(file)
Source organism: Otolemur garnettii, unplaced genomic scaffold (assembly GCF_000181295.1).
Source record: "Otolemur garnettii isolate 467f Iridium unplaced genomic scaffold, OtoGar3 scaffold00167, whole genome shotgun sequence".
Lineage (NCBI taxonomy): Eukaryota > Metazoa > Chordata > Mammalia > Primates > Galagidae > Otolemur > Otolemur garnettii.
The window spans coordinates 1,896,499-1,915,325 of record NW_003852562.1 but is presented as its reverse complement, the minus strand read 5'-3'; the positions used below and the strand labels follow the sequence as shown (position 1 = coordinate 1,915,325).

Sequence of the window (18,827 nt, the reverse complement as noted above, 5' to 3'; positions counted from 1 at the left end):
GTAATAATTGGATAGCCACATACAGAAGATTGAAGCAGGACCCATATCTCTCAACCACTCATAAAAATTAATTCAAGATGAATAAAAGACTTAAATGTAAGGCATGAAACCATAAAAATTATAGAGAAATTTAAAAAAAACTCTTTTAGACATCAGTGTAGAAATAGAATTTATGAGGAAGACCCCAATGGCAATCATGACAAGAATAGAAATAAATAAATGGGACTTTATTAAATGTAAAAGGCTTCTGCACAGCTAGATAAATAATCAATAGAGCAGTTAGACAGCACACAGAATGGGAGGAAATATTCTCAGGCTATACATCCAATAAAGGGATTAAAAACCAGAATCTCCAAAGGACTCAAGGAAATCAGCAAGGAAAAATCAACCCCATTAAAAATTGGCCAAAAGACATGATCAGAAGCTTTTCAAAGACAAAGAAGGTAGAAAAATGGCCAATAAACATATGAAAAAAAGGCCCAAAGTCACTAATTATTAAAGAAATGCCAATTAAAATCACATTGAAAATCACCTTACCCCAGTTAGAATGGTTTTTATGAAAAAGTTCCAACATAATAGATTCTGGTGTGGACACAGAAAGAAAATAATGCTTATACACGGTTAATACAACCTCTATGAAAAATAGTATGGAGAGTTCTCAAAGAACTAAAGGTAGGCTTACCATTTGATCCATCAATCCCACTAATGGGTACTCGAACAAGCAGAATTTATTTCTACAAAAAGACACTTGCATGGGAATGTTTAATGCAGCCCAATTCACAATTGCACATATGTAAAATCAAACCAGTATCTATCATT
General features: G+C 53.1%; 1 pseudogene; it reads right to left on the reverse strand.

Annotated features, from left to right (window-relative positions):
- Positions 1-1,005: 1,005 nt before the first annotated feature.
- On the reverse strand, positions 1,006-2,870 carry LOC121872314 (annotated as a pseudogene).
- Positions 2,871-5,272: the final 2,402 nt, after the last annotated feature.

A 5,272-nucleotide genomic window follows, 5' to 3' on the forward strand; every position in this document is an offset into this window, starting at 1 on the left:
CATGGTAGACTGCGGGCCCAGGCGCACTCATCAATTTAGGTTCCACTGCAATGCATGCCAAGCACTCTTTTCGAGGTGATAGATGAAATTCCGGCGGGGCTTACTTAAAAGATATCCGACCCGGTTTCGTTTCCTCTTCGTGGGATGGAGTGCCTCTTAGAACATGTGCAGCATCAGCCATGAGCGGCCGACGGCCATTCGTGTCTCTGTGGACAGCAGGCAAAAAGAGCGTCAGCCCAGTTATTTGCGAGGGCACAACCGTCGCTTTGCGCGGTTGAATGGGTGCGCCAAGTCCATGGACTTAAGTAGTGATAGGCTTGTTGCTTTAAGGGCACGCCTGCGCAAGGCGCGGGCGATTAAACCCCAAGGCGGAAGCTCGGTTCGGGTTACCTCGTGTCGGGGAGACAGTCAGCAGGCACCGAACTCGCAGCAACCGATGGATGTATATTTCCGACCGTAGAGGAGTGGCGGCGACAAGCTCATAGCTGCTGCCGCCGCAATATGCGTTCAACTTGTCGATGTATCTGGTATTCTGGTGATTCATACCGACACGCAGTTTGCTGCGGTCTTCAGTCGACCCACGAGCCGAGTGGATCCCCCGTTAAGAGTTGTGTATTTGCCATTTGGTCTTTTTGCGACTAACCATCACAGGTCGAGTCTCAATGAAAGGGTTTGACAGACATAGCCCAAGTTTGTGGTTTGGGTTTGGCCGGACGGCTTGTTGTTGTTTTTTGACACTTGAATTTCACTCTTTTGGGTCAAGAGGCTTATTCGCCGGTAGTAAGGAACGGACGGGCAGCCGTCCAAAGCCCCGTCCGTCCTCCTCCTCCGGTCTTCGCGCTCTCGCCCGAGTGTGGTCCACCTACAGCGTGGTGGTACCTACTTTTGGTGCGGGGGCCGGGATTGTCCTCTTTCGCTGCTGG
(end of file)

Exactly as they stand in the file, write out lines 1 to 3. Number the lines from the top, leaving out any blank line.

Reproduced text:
Source organism: Otolemur garnettii, unplaced genomic scaffold (assembly GCF_000181295.1).
Source record: "Otolemur garnettii isolate 467f Iridium unplaced genomic scaffold, OtoGar3 scaffold00167, whole genome shotgun sequence".
Lineage (NCBI taxonomy): Eukaryota > Metazoa > Chordata > Mammalia > Primates > Galagidae > Otolemur > Otolemur garnettii.